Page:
The Baroque is typical of the northern part of Croatia, although there are also significant Baroque buildings in Dubrovnik, erected after the earthquake in 1667 (Jesuit Monastery, Cathedral and St. Vlaho Church). Northern Croatia, the Zagreb region and Slavonia, were completely characterized by the Baroque, such as the city of Varaždin. In each city there are churches, town halls and baroque-style palaces. An example is the Eltz Palace in Vukovar (destroyed during the 1991 war). The most significant Baroque painter was Ivan Ranger (c. 1700–1753), who among other things made the rich decorations of the Church of the Virgin Mary in the snow, in Belec.
In the 19th century, Zagreb became the leading art center. The architecture was characterized by Viennese style and historical styles. The Zagreb University Library, built in 1913 by Rudolf Lubinski (1873-1935), is an important example of Art Nouveau style. The art of painting evolved from romance to realism, historical national romance and impressionism.
The foremost sculptor of the 19th century was Ivan Rendić (1849-1932). At the exhibition in Rome in 1911, the sculptor Ivan Meštrović (1883–1962) won European reputation. He combined classical and modern elements, influenced by Auguste Rodin and Austrian modernism, and has created a large number of monumental sculptures, monuments, chapels and the like, scattered throughout the former Yugoslavia. Meštrović museums can be found in his hometown of Split and in Zagreb. Another prolific sculptor was Toma Rosandić (1878–1958).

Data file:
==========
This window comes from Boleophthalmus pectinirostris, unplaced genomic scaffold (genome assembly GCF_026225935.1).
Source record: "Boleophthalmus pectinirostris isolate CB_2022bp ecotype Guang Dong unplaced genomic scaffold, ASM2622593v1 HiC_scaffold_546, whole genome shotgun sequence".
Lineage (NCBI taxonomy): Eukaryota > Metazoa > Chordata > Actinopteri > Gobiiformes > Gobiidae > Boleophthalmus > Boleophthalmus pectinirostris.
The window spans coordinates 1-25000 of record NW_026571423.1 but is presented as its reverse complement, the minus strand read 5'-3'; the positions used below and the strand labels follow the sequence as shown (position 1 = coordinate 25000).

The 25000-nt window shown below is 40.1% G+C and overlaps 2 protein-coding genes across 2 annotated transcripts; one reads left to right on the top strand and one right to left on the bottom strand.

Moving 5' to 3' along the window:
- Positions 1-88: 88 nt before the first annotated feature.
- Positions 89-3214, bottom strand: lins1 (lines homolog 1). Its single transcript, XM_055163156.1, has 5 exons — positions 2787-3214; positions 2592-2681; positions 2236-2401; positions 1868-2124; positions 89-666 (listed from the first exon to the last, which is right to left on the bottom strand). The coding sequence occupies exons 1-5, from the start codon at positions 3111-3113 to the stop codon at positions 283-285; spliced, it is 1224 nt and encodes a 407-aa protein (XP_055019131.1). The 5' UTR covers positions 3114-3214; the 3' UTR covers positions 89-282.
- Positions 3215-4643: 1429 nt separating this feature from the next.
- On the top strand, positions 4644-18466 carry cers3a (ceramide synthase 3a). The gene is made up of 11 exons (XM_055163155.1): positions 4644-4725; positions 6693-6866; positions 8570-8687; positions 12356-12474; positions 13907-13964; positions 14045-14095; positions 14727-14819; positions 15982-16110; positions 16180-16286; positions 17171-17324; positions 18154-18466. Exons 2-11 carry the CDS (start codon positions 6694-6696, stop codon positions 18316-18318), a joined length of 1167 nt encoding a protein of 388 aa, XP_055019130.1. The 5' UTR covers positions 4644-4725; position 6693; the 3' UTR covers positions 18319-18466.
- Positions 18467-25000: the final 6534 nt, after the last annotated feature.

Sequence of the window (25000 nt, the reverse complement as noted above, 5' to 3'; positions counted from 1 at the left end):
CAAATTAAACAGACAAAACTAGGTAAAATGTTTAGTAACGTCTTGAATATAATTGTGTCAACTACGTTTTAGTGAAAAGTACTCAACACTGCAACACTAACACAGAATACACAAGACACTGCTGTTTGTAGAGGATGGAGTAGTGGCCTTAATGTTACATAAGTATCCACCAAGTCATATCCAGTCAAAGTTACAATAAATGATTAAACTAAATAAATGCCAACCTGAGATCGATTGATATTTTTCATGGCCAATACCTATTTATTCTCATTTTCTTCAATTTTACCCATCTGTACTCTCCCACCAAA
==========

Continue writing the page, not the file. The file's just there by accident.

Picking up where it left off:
The Zagreb group Jord, founded in 1929, was socially engaged, led by Krsto Hegedušić (1901–1975), who, with expressionist naivism, expressed protest against the absurdity of the war. Inspired by this group, the Hlebine School was founded by naivist painters, whose leading name is Ivan Generalić (1914–1992). The same school belongs to Ivan Lacković-Croata (1932–2004) and Mijo Kovačević (1935–). Another naivist painter is Ivan Rabuzin (1921–2008).
Among the most famous abstract painters are Frano Šimunović (1908–1995), Oton Gliha (1914–1999), Ivo Dulčić (1916–1975), Edo Murtić (1919–2005), Ljubo Ivančić (1925–2003), Ivo Gattin (1926–1976), Biserka Baretić (1933–) and Miroslav Šutej (1936–2005). A lyrical modernist is Josip Vaništa (1924–). Sculptors who continued the Meštrović tradition include Antun Augustinčić (1900–1979) and Vanja Radauš (1906–75). Among the sculptors are Vojin Bakić (1915–1992), Kosta Angeli-Radovani (1916–2002) and Dušan Džamonja (1928–2009). A pioneer in modern architecture was Dragutin Ibler (1894–1964). An architect with international reputation is Vjenceslav Richter (1917–2002), one of the founders of modern design in Croatia.